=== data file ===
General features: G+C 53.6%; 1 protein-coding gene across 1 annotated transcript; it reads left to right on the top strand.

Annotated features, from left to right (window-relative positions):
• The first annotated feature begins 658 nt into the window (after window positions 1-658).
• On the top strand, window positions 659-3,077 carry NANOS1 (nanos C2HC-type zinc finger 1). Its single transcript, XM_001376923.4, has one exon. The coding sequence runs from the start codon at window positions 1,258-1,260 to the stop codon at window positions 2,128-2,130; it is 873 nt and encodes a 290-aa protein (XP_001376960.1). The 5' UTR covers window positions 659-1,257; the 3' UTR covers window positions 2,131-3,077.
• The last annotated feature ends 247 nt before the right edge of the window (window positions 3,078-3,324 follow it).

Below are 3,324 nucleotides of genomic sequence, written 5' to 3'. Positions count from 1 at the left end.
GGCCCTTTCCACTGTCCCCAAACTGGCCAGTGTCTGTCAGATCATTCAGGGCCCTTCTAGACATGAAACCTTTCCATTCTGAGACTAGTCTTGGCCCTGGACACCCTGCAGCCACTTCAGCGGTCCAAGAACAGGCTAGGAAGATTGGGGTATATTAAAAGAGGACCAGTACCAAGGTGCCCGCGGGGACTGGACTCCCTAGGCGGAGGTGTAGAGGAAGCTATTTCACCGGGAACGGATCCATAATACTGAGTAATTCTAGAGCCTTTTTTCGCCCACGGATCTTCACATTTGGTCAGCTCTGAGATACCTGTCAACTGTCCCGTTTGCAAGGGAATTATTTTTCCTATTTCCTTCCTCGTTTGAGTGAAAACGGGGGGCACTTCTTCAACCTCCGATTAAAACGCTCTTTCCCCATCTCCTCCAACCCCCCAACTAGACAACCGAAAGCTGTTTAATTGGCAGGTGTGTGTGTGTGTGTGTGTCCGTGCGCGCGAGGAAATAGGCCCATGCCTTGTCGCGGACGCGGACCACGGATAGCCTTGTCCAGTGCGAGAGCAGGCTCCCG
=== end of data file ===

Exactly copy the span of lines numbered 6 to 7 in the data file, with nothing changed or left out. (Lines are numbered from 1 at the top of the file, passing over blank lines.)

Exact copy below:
Below are 3,324 nucleotides of genomic sequence, written 5' to 3'. Positions count from 1 at the left end.
GGCCCTTTCCACTGTCCCCAAACTGGCCAGTGTCTGTCAGATCATTCAGGGCCCTTCTAGACATGAAACCTTTCCATTCTGAGACTAGTCTTGGCCCTGGACACCCTGCAGCCACTTCAGCGGTCCAAGAACAGGCTAGGAAGATTGGGGTATATTAAAAGAGGACCAGTACCAAGGTGCCCGCGGGGACTGGACTCCCTAGGCGGAGGTGTAGAGGAAGCTATTTCACCGGGAACGGATCCATAATACTGAGTAATTCTAGAGCCTTTTTTCGCCCACGGATCTTCACATTTGGTCAGCTCTGAGATACCTGTCAACTGTCCCGTTTGCAAGGGAATTATTTTTCCTATTTCCTTCCTCGTTTGAGTGAAAACGGGGGGCACTTCTTCAACCTCCGATTAAAACGCTCTTTCCCCATCTCCTCCAACCCCCCAACTAGACAACCGAAAGCTGTTTAATTGGCAGGTGTGTGTGTGTGTGTGTGTCCGTGCGCGCGAGGAAATAGGCCCATGCCTTGTCGCGGACGCGGACCACGGATAGCCTTGTCCAGTGCGAGAGCAGGCTCCCG